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Ok, the situation is this.

We already have an existing ASP.NET MVC 5 site with Custom Forms Authentication, Logon, Registration etc with a custom database for roles and profiles already implemented.

We now are adding some new functionality to the MVC site and we decided to use Web Api 2 OData 3 endpoint which lives in another domain. The Web Api currently doesn't include any authentication but we need to be able to map the requests to a certain user to get his roles etc from the backend. The MVC and API sites use the same backend.

What we would like to accomplish is, that when the user logs on in the MVC site, the MVC site calls the Web Api server-to-server with the user's credentials and receives a token that the client can then use to call the web service with.

When API receives a request with the token, it can then map the request with the user in backend and do authorization.

As far as I understand it, Simple Web Token (SWT) could pull it through. But considering the environment, .NET 4.5.1 / Web Api 2 / OData 3 with Entity Framework in Azure Web Role, I started thinking is this SWT something I should really use or if there is any NEW technologies recently published that could easily pull this through. I don't want to add any unnecessary 3rd party dependencies to the project if the .NET stack already contains something like it.

So, what would be the simplest way of pulling this kind of authentication through without adding unnecessary dependencier to the project.

The solution we are looking for, is only temporary meanwhile we redesign our authentication scheme. So we are looking for something really simple to implement that works with least dependencies that need to be removed later on.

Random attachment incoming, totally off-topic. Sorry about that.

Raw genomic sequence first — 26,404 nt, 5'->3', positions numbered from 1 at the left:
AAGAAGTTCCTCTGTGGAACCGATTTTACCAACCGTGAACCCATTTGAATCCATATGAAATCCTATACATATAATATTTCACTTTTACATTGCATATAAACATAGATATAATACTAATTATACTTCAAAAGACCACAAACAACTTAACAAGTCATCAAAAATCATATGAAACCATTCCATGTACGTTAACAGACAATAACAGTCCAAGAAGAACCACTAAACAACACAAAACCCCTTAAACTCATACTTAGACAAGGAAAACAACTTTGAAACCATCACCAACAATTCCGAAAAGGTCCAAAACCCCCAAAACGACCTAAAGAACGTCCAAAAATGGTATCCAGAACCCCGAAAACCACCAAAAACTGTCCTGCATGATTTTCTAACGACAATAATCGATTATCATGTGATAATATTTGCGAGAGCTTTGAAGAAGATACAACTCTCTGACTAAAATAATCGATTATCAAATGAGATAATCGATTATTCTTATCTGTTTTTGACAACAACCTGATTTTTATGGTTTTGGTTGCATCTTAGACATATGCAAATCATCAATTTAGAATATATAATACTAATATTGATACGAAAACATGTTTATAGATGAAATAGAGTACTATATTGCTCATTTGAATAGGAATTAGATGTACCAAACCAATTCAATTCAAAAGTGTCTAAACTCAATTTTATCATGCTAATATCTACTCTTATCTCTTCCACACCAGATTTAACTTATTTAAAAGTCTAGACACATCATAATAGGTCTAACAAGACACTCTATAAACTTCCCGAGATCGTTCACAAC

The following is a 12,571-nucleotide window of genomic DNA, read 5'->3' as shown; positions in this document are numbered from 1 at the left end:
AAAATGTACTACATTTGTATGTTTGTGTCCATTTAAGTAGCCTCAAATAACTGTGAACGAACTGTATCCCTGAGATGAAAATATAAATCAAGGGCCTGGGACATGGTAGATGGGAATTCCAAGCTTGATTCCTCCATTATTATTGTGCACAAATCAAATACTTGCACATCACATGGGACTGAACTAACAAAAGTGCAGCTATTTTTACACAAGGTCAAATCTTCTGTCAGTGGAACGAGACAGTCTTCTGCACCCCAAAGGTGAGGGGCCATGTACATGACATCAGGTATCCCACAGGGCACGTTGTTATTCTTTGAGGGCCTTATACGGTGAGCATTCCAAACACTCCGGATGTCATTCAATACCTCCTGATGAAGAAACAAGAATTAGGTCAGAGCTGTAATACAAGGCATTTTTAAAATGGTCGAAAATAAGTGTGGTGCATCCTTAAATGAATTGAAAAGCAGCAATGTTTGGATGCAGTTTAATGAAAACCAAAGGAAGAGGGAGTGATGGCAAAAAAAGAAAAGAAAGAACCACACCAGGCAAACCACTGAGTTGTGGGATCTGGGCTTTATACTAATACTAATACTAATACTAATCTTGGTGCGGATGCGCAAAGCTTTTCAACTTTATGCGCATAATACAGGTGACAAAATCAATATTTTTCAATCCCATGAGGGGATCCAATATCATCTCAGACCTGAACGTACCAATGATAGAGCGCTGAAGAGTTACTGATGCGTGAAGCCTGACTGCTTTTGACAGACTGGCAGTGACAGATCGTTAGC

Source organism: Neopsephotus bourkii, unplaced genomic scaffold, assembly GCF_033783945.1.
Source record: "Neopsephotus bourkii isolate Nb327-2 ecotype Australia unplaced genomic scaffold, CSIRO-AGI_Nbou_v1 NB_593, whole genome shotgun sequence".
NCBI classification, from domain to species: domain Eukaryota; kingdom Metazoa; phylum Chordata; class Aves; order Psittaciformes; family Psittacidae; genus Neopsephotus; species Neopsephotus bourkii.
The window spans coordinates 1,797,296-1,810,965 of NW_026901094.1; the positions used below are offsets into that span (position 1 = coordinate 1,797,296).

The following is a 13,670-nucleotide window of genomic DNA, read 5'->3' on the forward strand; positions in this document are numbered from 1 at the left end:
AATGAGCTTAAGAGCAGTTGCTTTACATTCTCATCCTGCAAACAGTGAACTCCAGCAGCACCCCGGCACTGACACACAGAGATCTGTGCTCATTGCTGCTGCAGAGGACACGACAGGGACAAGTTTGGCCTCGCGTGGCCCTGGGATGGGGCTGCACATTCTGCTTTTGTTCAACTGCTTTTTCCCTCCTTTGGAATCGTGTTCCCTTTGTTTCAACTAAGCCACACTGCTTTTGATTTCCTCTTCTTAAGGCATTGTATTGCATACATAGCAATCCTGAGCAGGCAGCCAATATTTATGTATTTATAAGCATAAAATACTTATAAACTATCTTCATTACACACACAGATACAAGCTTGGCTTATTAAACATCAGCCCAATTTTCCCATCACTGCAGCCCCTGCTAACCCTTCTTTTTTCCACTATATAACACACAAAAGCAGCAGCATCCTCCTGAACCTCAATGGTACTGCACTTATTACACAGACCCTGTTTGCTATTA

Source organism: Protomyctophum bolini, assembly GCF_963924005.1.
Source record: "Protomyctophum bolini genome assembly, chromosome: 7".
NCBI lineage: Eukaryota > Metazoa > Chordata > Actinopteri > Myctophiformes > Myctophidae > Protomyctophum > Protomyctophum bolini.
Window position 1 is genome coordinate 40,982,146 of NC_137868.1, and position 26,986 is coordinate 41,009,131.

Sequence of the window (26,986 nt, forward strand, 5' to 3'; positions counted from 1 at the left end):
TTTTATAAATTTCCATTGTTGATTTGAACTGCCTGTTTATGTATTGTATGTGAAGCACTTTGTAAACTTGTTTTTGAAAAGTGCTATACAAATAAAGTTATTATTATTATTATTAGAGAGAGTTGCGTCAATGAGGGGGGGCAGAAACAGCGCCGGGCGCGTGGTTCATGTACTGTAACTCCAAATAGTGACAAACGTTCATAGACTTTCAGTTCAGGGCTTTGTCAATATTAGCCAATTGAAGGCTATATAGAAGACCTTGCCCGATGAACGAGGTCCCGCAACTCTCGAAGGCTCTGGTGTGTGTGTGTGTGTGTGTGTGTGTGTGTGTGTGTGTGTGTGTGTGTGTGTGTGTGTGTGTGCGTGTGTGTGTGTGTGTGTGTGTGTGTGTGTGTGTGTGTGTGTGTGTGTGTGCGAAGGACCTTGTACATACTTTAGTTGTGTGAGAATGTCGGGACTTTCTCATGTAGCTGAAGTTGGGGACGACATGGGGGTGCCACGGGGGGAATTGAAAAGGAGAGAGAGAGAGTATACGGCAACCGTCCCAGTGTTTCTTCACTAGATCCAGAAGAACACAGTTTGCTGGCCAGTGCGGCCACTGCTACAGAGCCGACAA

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up vote 1 down vote accepted

I'm using this in a project I'm currently working on. I use the OAuth 2.0 OWIN Middleware component that ships with Web API 2.0 (if you add a new Web API project with Authentication enabled, it includes the base infrastructure).

You would use the Resource Owner Password Flow as defined in the OAuth 2.0 specification. Basically you request a Token from the Web API OWIN Middleware sending:

  • client_id - identifies your MVC endpoint
  • client_secret - identifier your MVC endpoint
  • username
  • password

And in response you get a bearer token. The token generating is based upon a claims principal, the OAuth middleware component has predefined hooks for adding claims. This token now needs to be added as authorisation header to each response. On the MVC side you might add this to session so that it's always available to make backend API calls in the context of the user associated with an incoming HTTP request. If you're using WCF Data Services Client, you'll need an authorisation service/manager or similar that you can hook into OnRequestSending and OnResponseReceived events, so that you can insert that bearer token into the HTTP headers.

You can customise the OAuth Middleware component as you need to quite easily, it took a bit of time to figure it out as it's not too well documented, but downloading the Katana source code did help a bit as the source code does have some good documentation.

The nice thing about it all is that you simply need to enable HostAuthenticationFilter and add Authorize attributes on the Web API side and it's ready to go. You can get access to the claims principal object and use claims as identifying pieces of information for your user - e.g. identity, roles, other attributes etc.

To get started, look at

Also as a wrap, I did consider the use of JSON Web Tokens (JWTs) as there is an OWIN library available for generating and parsing these. The use case here would be that you authenticate, get a JWT back, and then use the JWT to get an OAuth 2.0 bearer token. The JWT is useful if you want to move authentication elsewhere, or if you want to get additional information about the user at the MVC side of things.

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Thanks. I decided to go with the JWT. FOR the reasons you mentioned. – Jani Hyytiäinen Jan 7 '14 at 7:53

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